DePaul Drinks: Track bars, specials, parties with this handy, student-created website
Published: Monday, May 14, 2012
Updated: Monday, August 27, 2012 16:08
Sometimes the best ideas can be right under your nose, or in the case of DePaul junior, Sam Hoke, right under his mug. Hoke, the co-founder of DePaulDrinks.com began the website as a way for him and his roommate to keep track of bar specials.
“It just started as a spreadsheet on my computer so we could figure out where to go each night,” said Hoke. “Eventually, I just put it online so other people could use it.”
The website, which launched in January of 2011, sparked an initial controversy with the university for using its name and a picture of St. Vincent in its logo. According to senior Jordhan Briggs, the website’s marketing coordinator, they have taken precautions to ensure they’re in the clear.
“DePaul wanted us to be clear that we weren’t affiliated with them,” said Briggs. “So we added a disclaimer to the website and I try to mention it in posts and tweets so we don’t send out the wrong message.”
According to the site’s business manager, there was nearly a year of preparation which involved researching specials and writing reviews for the 60+ bars featured on the site.
For Hoke, the website seems to sell itself because it targets DePaul students directly. Although it started with drink specials, DePaul Drinks has since expanded to the world of bar crawls, house parties and recently began service to help plan private parties and crawls.
“I’ve had professors bring up the website in my marketing classes,” said Hoke. “I’m always surprised when there are people that haven’t heard about it yet.”
The goal is to expand the site to other Chicago schools, targeting Loyola and Columbia students through social media.
“We have a pretty good following from Loyola already but we’re looking to expand it even further,” said Hoke.
While the site did undergo a bit of controversy for posting pictures of underage students, they have since revised their policies for the pictures they post.
“Mostly the problem was with Greek Life,” said Briggs. “They have strict policies about pictures their members appear in, but ultimately we can’t control it if they’re inside of a bar.”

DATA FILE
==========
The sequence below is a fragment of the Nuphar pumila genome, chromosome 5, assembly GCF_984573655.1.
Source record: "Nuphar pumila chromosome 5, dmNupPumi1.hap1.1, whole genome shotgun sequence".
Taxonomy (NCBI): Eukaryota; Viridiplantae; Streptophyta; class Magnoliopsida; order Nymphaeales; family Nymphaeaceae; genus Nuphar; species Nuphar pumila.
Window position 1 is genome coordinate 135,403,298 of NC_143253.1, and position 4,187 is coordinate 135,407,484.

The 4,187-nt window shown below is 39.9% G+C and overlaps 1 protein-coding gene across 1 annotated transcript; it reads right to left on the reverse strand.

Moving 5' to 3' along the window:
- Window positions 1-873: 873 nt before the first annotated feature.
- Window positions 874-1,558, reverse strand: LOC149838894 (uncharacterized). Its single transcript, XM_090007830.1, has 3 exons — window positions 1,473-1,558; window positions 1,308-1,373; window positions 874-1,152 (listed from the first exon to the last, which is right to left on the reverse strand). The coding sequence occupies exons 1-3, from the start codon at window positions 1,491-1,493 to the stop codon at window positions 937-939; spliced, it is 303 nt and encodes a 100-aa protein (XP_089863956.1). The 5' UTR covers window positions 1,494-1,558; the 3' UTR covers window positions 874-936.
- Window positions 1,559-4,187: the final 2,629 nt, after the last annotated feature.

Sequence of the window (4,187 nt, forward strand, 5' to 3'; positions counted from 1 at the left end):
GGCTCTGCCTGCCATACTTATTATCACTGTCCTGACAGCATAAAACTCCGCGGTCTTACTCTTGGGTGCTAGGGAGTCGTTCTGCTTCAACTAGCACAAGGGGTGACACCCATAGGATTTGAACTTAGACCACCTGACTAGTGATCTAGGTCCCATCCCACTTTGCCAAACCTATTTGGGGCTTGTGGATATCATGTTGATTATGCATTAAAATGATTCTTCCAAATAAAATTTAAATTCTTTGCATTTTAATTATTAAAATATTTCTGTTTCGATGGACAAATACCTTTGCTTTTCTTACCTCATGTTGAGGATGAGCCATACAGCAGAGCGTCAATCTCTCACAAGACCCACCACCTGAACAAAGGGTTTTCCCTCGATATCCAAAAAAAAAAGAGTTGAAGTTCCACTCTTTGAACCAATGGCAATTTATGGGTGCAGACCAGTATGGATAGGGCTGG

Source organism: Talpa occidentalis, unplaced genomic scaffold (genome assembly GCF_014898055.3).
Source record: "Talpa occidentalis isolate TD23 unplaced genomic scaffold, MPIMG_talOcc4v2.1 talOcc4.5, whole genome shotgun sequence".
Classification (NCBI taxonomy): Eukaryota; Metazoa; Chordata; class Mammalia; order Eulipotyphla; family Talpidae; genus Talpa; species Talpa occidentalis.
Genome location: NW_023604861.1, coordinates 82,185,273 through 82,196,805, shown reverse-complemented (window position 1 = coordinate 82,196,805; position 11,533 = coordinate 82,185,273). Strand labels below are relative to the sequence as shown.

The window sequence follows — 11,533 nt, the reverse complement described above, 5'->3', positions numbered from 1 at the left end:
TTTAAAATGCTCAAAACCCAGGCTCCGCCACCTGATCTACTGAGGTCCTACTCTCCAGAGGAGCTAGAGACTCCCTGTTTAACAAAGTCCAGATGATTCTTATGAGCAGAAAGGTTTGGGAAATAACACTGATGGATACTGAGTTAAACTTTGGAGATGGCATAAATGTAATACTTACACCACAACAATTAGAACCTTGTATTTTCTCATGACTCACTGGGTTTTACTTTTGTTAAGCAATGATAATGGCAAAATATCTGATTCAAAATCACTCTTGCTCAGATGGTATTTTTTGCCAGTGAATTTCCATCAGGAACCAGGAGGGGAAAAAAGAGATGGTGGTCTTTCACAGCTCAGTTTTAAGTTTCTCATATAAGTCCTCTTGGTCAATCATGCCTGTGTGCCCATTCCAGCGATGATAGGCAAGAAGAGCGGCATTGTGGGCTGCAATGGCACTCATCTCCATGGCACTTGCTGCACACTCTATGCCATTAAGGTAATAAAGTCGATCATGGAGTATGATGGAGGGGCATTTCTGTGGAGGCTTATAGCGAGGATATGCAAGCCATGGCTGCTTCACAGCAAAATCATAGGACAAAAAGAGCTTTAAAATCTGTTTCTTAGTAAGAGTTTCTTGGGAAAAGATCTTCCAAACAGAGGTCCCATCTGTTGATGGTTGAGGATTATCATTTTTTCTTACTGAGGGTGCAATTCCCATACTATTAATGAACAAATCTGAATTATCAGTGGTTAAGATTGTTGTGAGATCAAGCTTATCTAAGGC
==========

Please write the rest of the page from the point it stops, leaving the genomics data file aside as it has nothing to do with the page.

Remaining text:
The pictures were quickly removed after complaints were issued.
“I’m careful to check all of the pictures now to make sure that we’re sure everyone in it is of age,” said Briggs.
The growth of the site slowed down a bit during this time but has made an incredible comeback since.
In only two months, the site’s Twitter following grew by more than 500 percent. Currently, after only 16 months the @DePaulDrinks account has more than 13,000 followers.
DePaul Drinks hosts events in the Lincoln Park area multiple times per month and has even teamed up with the monthly “Derailed” bar crawl in Wrigleyville. According to Briggs, most of the profit that they make at one event gets filtered right into the next.
“The money we made at our ‘Friday the 13th’ event went right into the house party we hosted the next week,” said Briggs.
The house party angle is just one of the innovative events they try to provide to DePaulians. Rather than the typical, freshmen-packed, BYOB stigma that usually accompanies Lincoln Park house parties, DePaul Drinks comes with all the punches. A fully-stocked cash bar, dance floor with DJ and plenty of kegs are available for the party-goers –- all of whom must be of legal drinking age.
“It’s the same as going out to the bar but it has the cheapness of a party,” said Briggs. “Its five-bucks for a refillable keg-cup and liquor is extra.”
Even at that price, they estimate they generate nearly $1,000 in cash from a typical party or bar crawl.
While running the site is great for now, neither Hoke nor Briggs see their future in the site.
“I think this is a huge resume builder and definitely a growing experience but I’ll leave it at DePaul once I graduate,” said Hoke.
Briggs agreed, saying that they hoped to leave it in the hands of current students.